A van made heaps more sense than flying/trains/etc. because of Armando’s film gear, both of our computers and our clothes (1 bag each). The thought of being perceived as being homeless, dirty or even thieves hadn’t crossed our minds. It took other people to do that for us.

So a few details about our van (his name is ‘Mork’): He’s a T4 Westfalia, a bright turquoise color called Caribbean and he has Bulgarian license plates.

The van itself is pretty domestic looking. No huge daisy flowers painted on the side, it’s in good condition and we rarely pop the top unless we’re in a place we know it’ll be ok.

Yet we get nose-wrinkles at our plates. Bulgarians, it seems, have a bad reputation in Europe. Which is quite unfair to Bulgarians, but who says bias has to have logic attached?

We get looks at our clothes when people find out we live in a van, as if to check for smears of mud or holes. We get discreetly sniffed. They usually try to find out in a roundabout way why we’re ‘homeless.’

What I wish I’d known: For every one of those negative or judgmental people we’ve come across, there are at least two that understand what we’re doing, and why it makes us happy. Those people who don’t ‘get’ us don’t need to. And that’s all right.

We’ve seen the dramatic change in our quality of life. It’s so much more than it was in our former ‘static’ lives. People’s opinions might sting some days, but your happiness doesn’t require their approval.


Wanted: A Bubble Bath with Scented Oils

The idea of living in a van and being a digital nomad is easier for some than others. More specifically, it’s harder for girls to live this lifestyle, over a prolonged period of time.

I could probably write several dozen articles on this point alone, but I’ll keep it short. Here are just a few of the daily difficulties:

  • Toilets, showers and other hygienic stuffs
  • Lack of privacy (people just stop by to say ‘Hi,’ even if you have the curtains closed)
  • Not enough room to swing a cat or cook your favorite specialty (in my case: baking casseroles)
  • Dealing with female-specific issues, monthly
  • Missing a little romance—no clue when last date night was

No, it’s not that women are pickier. We’re biologically different. Which means not being able to pee standing up (there are products like the Lady P, though) and having our periods are a thing.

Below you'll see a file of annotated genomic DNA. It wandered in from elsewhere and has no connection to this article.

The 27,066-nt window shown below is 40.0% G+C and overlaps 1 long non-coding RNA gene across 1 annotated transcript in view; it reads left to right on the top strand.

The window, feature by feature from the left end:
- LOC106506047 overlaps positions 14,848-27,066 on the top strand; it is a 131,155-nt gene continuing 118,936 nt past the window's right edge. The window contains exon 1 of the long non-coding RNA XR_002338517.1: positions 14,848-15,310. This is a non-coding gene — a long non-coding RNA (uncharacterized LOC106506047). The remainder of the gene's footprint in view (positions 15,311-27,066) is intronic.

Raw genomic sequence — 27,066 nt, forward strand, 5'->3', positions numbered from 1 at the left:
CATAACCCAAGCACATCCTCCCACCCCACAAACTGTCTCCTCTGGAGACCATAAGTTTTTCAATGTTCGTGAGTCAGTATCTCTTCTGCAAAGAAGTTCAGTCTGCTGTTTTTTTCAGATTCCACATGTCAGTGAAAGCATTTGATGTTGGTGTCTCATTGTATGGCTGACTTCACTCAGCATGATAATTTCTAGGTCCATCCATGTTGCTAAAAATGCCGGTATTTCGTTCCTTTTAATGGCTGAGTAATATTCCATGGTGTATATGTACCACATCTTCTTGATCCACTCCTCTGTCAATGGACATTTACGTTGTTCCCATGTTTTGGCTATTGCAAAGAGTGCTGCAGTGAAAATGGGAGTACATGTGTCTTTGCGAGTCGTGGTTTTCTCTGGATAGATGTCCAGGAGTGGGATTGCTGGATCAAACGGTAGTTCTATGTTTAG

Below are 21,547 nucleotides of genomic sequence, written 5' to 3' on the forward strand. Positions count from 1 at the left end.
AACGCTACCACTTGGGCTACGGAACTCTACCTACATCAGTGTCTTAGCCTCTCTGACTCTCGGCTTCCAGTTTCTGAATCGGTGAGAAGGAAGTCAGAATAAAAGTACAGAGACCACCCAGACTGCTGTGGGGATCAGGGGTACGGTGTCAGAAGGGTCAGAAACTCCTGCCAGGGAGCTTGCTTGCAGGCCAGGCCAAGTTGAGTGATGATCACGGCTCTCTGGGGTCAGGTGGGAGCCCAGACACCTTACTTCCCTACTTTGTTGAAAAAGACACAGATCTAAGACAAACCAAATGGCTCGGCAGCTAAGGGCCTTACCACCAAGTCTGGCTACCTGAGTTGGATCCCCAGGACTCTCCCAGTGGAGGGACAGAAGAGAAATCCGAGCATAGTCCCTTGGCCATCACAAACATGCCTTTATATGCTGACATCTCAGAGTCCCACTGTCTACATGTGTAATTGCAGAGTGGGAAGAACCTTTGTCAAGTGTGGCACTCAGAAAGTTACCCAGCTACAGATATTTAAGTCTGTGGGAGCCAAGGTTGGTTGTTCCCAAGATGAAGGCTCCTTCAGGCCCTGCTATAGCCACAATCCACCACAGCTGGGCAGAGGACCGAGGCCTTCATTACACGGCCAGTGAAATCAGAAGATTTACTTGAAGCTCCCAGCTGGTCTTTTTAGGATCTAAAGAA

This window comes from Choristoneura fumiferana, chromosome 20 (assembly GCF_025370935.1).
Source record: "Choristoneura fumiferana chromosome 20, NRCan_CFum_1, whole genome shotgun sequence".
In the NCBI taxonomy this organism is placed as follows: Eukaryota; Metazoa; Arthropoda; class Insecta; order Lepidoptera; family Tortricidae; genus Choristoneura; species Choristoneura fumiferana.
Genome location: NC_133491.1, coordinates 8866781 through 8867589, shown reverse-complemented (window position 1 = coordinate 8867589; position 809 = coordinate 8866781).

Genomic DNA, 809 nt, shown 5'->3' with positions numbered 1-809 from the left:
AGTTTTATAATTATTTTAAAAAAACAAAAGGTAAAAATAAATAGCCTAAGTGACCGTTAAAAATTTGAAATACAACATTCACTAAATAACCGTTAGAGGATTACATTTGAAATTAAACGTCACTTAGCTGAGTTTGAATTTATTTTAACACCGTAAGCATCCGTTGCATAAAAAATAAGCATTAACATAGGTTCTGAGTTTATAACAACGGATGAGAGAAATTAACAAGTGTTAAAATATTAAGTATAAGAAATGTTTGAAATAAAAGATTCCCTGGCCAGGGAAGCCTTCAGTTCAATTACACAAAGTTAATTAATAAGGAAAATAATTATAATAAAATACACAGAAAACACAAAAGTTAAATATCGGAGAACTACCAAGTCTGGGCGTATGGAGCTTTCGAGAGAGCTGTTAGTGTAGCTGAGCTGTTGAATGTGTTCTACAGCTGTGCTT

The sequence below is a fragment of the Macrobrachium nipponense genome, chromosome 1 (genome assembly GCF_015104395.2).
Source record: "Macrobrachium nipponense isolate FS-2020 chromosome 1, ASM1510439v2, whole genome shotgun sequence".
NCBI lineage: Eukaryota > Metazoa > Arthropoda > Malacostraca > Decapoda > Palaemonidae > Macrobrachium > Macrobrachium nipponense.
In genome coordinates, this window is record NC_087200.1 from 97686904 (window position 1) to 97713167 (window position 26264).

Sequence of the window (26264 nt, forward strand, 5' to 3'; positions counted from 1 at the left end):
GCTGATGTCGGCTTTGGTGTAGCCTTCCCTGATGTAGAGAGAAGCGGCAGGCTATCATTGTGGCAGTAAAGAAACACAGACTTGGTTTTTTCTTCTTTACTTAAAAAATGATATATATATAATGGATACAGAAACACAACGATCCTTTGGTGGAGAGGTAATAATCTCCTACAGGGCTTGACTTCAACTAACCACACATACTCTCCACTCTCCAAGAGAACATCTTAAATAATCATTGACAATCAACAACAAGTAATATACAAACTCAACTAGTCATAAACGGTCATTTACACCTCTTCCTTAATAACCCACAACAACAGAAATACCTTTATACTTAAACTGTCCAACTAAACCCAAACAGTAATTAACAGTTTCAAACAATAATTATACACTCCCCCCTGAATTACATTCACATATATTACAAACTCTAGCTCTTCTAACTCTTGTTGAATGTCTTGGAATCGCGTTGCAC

What I’d wish I’d known: Living in 80 square meters means kiss your privacy and girlish notions of ‘female mysteries’ goodbye. You adapt, figure out solutions on the fly and generally get on with things—without a fuss—because you realize that, no.

No, it’s not the end of the world if you use a bucket to relieve yourself in emergencies. No, you won’t hear a collective world gasp of horror if a stranger gets a glimpse of your tootsies.

And yes, date nights can be so passé if your love brings you a flower they picked on a hike, taking some much-needed alone time. Yet thinking of you.


I wish I’d known many things when we started out as digital nomads and as vanlifers. Would I change any of it? Never. Not even the darkest, dankest and most debilitating moments. Even those remind us how lucky we are to be able to do what we do.

Traveling together, being able to experience amazing places and helping others follow their hearts is a dream come true for us. Now that is something I wish I’d known when we’d begun.


Mel CandeaMel Candea has been writing offline for 20 some years and writing online since 2008. She’s written for online magazines, business needs and creative projects; does voice overs; and enjoys a bit of photography. She currently travels and lives on the road 24/7 with her Italian husband, a Moroccan dog named Ziggy (Stardog) and a T4 Westy named Mork, bought in the Czech Republic. You can find her travel and #vanlife posts at Westfalia Digital Nomads. She also has a brief blog with tips for writing online here.

2017-04-15T13:08:23+00:00May 26, 2016|Nomad Life|10 Comments


  1. Marco May 29, 2016 at 5:19 am - Reply